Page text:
May 2017

Coffee, doughnuts and Jimmy Choos

Published on: 28 May 2017

With celebrity clients such as Angelina Jolie and Victoria Beckham, Jimmy Choo is one of the most famous shoe brands in the world.

It is a real success story having been started 21 years ago by Malaysian shoemaker Jimmy Choo, who trained at the renowned Cordwainers Technical College in London, and Tamara Mellon, a former editor at Vogue magazine, with a loan from her father of £150,000.

The pair started the business after Ms. Mellon met Mr Choo during her time with Vogue. Mr Choo used to make a small number of handmade shoes which the magazine used for photo shoots. Ms. Mellon saw the potential in scaling up the business and 21 years later there are now over 150 stores around the world with prices for some shoes being well in excess of £1,000.

So, why has the business been so successful?

Whilst design and quality are obviously key features, the brand arguably took off when famous celebrities such as Julia Roberts and Beyonce started wearing them.

But it’s not just shoes that they sell. They have also expanded into items such as handbags, sunglasses and scarves. In business speak this is referred to as “brand extension”.

The original founders sold their shares in the business a number of years ago and the company is now quoted on the London stock exchange with the main shareholder being JAB Luxury GmbH, owned by the German billionaire Reimann family.

They have recently announced that they were putting the company up for sale. In a statement, they said that “The board of Jimmy Choo announces today that it has decided to conduct a review of the various strategic options open to the company to maximise value for its shareholders and it is seeking offers for the company.”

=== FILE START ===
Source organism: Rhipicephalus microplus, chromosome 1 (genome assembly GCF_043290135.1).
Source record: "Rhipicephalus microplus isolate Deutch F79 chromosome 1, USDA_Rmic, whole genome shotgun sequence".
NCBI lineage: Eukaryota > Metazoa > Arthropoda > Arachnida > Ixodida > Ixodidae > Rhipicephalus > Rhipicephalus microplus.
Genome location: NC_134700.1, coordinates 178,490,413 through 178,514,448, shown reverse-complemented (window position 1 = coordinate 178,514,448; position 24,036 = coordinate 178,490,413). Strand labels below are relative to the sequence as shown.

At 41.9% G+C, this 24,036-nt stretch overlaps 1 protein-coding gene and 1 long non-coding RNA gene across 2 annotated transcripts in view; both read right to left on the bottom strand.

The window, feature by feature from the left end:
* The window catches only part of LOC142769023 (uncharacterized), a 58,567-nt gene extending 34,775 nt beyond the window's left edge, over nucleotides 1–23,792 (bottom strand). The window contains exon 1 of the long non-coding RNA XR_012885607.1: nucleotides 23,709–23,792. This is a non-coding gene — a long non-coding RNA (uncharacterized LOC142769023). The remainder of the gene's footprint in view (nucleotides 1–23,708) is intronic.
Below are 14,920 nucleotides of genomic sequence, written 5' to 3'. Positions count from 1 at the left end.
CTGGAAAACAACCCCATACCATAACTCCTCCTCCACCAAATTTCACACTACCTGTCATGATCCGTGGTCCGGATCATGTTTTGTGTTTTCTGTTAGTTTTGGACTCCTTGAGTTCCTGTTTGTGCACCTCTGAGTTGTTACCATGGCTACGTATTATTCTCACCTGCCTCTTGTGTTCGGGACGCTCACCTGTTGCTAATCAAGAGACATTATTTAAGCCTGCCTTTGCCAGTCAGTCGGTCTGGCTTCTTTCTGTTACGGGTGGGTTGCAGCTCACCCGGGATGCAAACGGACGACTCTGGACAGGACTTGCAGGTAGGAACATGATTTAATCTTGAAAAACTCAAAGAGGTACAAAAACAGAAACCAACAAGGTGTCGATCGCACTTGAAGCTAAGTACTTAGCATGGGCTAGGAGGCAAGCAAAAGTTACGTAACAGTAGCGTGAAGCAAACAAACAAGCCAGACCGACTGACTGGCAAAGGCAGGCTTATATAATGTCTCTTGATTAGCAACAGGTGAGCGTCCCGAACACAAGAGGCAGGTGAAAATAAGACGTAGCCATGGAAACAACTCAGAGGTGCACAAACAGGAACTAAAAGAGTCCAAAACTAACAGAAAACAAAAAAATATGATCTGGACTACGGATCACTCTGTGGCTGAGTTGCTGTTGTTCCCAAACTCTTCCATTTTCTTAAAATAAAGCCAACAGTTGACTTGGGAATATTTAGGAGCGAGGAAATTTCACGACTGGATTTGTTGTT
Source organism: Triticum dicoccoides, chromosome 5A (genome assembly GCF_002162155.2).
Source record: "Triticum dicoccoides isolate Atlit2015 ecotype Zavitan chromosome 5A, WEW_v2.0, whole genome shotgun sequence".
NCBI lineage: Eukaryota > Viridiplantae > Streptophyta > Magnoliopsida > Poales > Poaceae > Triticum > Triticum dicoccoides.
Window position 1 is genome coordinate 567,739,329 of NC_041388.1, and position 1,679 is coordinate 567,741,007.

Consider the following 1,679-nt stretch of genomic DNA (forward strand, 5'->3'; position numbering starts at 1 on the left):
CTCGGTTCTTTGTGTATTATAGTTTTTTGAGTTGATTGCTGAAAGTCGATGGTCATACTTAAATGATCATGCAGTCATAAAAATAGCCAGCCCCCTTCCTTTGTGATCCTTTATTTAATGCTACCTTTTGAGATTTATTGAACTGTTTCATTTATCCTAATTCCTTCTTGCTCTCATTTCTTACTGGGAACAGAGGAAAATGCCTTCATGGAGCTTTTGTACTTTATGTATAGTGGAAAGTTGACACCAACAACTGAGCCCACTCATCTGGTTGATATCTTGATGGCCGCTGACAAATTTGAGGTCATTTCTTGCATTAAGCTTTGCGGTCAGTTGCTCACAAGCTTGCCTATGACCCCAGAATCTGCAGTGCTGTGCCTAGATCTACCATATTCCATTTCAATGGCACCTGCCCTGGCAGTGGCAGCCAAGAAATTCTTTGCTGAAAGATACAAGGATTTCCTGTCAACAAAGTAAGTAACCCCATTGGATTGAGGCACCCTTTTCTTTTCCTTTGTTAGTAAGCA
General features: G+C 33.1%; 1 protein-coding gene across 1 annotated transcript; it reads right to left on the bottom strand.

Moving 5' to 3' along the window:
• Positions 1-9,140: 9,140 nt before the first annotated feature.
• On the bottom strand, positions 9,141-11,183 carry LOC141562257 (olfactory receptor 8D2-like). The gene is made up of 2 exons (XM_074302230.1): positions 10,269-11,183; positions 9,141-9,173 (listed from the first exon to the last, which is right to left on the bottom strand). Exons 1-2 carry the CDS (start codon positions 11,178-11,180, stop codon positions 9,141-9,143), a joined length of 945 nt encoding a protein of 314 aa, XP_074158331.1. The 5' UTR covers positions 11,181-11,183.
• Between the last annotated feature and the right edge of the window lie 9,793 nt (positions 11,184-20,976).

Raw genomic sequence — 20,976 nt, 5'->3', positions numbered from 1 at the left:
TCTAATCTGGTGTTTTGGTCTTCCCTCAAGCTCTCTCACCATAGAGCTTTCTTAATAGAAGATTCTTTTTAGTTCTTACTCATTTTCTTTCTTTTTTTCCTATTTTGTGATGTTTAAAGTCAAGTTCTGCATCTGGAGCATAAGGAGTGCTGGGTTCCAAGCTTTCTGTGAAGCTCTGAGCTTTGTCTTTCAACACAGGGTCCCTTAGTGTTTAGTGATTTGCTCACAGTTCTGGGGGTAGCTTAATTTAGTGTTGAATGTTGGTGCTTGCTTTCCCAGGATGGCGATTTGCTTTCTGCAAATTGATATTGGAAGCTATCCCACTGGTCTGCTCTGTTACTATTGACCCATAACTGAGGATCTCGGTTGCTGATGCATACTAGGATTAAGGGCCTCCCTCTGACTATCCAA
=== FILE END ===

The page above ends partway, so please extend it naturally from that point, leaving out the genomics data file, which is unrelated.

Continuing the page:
It’s been reported that the company could be worth in the region of £700 million.

So why is JAB looking at disposing of a very successful fashion brand?

Recent acquisitions made by the company may give a clue.

JAB, the gigantic investment firm backed by the billionaire Reimann family has made a number of significant purchases recently.

They already have controlling interests in food and beverage brands such as Keurig Green Mountain, Douwe Egberts, and doughnut maker Krispy Kreme.

A few weeks ago they purchased the US bakery business, Panera Bread, for $7.5bn (£6bn).

It looks therefore like the owner of Jimmy Choo is more interested in concentrating on building up its food and beverage businesses than growing a high fashion business like Jimmy Choo.

I guess we’re unlikely to see doughnuts and Jimmy Choos in the same shop…

Remind me – what was I going to buy?

Published on: 22 May 2017

Do you wish you had a better memory? Perhaps you do but you can’t remember whether or not you do.

If this is the case then help may be at hand.

University researchers have recently suggested a simple technique which could improve your memory.